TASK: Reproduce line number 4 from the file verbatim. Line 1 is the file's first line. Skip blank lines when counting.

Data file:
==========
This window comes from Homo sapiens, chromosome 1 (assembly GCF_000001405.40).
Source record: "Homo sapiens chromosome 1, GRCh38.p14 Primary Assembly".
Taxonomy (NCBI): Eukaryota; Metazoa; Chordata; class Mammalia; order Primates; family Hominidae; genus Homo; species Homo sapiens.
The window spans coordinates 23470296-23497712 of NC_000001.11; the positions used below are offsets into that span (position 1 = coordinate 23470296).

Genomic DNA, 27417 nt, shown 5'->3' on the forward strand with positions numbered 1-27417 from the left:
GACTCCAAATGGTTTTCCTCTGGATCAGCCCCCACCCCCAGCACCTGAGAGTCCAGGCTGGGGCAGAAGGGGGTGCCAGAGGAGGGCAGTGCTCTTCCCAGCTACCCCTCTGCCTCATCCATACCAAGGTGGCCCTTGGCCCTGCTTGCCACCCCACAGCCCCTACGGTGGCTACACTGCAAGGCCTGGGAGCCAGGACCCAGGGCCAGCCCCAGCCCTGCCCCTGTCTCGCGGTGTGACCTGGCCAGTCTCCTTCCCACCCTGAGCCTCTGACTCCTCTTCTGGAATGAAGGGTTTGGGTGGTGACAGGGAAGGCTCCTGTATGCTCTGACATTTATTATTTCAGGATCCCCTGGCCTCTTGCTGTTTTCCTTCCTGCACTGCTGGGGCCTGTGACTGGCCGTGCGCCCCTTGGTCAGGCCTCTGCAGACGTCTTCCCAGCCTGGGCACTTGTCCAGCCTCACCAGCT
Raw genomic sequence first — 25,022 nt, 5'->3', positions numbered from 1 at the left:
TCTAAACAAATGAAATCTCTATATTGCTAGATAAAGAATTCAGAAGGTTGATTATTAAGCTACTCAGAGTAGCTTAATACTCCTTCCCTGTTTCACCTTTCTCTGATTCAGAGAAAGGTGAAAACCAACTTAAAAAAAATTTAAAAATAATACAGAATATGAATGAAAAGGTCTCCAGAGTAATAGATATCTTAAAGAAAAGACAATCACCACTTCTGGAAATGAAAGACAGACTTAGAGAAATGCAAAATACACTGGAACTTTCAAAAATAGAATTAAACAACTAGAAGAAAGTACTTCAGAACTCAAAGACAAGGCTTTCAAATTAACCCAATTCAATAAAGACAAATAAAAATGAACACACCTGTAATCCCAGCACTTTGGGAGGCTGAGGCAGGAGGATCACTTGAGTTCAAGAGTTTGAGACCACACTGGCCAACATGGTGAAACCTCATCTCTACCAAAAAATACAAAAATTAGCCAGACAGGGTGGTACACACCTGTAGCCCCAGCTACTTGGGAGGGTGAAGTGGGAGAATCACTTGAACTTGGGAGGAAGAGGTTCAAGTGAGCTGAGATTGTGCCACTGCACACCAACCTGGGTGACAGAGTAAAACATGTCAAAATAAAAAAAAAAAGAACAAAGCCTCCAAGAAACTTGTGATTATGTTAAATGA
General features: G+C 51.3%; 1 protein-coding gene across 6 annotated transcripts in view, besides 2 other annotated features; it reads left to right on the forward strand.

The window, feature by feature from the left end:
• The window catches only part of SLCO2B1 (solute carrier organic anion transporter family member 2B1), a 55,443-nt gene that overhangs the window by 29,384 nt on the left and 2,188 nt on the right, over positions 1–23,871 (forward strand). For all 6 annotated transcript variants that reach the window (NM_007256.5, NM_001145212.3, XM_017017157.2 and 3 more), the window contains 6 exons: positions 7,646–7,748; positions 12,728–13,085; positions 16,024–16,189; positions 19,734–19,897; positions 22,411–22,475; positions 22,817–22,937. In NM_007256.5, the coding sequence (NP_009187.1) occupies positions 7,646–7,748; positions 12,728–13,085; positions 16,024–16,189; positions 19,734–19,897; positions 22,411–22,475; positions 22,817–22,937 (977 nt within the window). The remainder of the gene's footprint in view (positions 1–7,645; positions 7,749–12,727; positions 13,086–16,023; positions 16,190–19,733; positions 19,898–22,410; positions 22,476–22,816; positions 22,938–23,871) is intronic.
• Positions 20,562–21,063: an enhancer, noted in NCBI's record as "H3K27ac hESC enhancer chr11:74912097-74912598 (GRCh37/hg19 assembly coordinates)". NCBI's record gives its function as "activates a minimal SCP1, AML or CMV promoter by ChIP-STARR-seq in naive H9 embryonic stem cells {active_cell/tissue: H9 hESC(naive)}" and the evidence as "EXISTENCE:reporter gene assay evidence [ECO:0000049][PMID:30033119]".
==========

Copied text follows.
The window spans coordinates 23470296-23497712 of NC_000001.11; the positions used below are offsets into that span (position 1 = coordinate 23470296).